When Breath Becomes Air – Paul Kalanithi

This book has popped up all over the place for me this year. People’s recommendations, best seller lists, and I finally got around to picking it up for myself last night. When Breath Becomes Air details Kalanithi’s journey from successful neurosurgeon on the cusp of finishing his residency to his role reversal as a patient with inoperable lung cancer. The book is divided into a touching foreword that prepares you for the journey, a prologue and two parts: his healthy life pre-cancer and living post-diagnosis and a touching epilogue written by his wife. This book ended up a little more personal than I realised and left a strong impression that is unlikely to fade.

 

I was especially stuck by Kalanithi’s account in part one: In Perfect Heath I Begin. What a striking, unique individual he was. His interests in both literature and biology searching in pursuit of understanding and experiencing all that life and death has to offer. For someone to have such strong and dare I say equal respect and love for both literature and psychology and biology and medicine is incredibly rare and impressive. His character and substance continued surprising me through his career with his dedication to keeping his humanity while working with his patients, striving to not letting them become purely a case to be dealt with and solved. Working in the field of healthcare I feel I can take some lessons from his practices. While I am not a doctor and do not work often with terminally ill patients I still think it is important to keep the humanity and remember that the people you work with are no merely patients but unique individuals with tier own story. The world is truly a poorer place without Kalanithi in it and I can only begin to imagine the differences, the breakthroughs he could have made in neurosurgery had he been given a long life to work with. Instead, as his wife Lucy details, he has left his legacy in this beautiful piece of prose.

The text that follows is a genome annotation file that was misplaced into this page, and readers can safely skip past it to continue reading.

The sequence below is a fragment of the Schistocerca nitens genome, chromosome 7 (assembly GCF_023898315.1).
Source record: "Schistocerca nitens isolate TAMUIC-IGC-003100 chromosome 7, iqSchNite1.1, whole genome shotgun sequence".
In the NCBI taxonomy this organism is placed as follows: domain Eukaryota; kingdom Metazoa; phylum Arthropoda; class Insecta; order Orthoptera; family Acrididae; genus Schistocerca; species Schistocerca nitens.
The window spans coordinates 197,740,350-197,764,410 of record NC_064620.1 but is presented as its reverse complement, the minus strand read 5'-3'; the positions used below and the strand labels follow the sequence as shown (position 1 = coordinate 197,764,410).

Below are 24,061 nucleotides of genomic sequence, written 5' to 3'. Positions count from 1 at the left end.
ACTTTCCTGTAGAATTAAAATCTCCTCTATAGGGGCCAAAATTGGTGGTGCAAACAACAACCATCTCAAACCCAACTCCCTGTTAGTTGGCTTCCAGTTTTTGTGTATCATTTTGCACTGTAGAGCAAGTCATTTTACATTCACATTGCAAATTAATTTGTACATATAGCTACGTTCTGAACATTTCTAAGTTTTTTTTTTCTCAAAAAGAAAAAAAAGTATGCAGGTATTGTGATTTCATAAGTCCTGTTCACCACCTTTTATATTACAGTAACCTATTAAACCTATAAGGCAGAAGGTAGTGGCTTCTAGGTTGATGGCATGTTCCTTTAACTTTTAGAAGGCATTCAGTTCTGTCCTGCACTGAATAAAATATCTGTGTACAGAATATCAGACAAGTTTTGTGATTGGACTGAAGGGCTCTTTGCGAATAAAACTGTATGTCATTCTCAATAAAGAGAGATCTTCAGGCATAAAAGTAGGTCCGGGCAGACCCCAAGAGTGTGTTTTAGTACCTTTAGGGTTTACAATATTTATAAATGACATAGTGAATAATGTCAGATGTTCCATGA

The prose of this book is reminiscent of the poetry he clearly loved in his lifetime. As Abraham Verghese writes in his foreword if you do read this book ensure you read Paul’s final passage aloud and revel in the poetry and meter of his words. The writing will take your breath away. Paul’s words are incredibly honest and he has truly left a gift for those walking down their own paths of terminal illness, be it their own or someone in their life who is walking this difficult road. I found his unique experiences of transitioning from doctor to patient incredibly enlightening. Most honest of it all is the reality that Paul’s writing was left unfinished. He was unable to finish all he had to give before his passing, truly reflecting the tragedy and beauty of life.

 

This book draws several parallels with another favourite of mine, The Last Lecture by Randy Pausch (another I would highly recommend) and I know When Breath Becomes Air will join it in the category of most loved books that have so many lessons embedded in them. Books that we should all read at least once, if only to be reminded that we are all lucky for what time we have, to continuously strive for making the most of what we have and to discover what is most important in our own lives and to focus on that which makes us happy. My heart goes out to his wife, Lucy and daughter, Cady. The gift he has left her is truly beautiful and my heart breaks for his time cut short, though it is clear he gave it everything he had.

 

I would highly recommend this book to anyone. This is the type of book we should all read at least once. For the lessons to be learned. For the perspectives to be gained. For the poetry in the prose. When Breath Becomes Air is a truly memorable book and I give it five microscopic lenses, pivotal for neurosurgery, the passion of Paul’s life.

 

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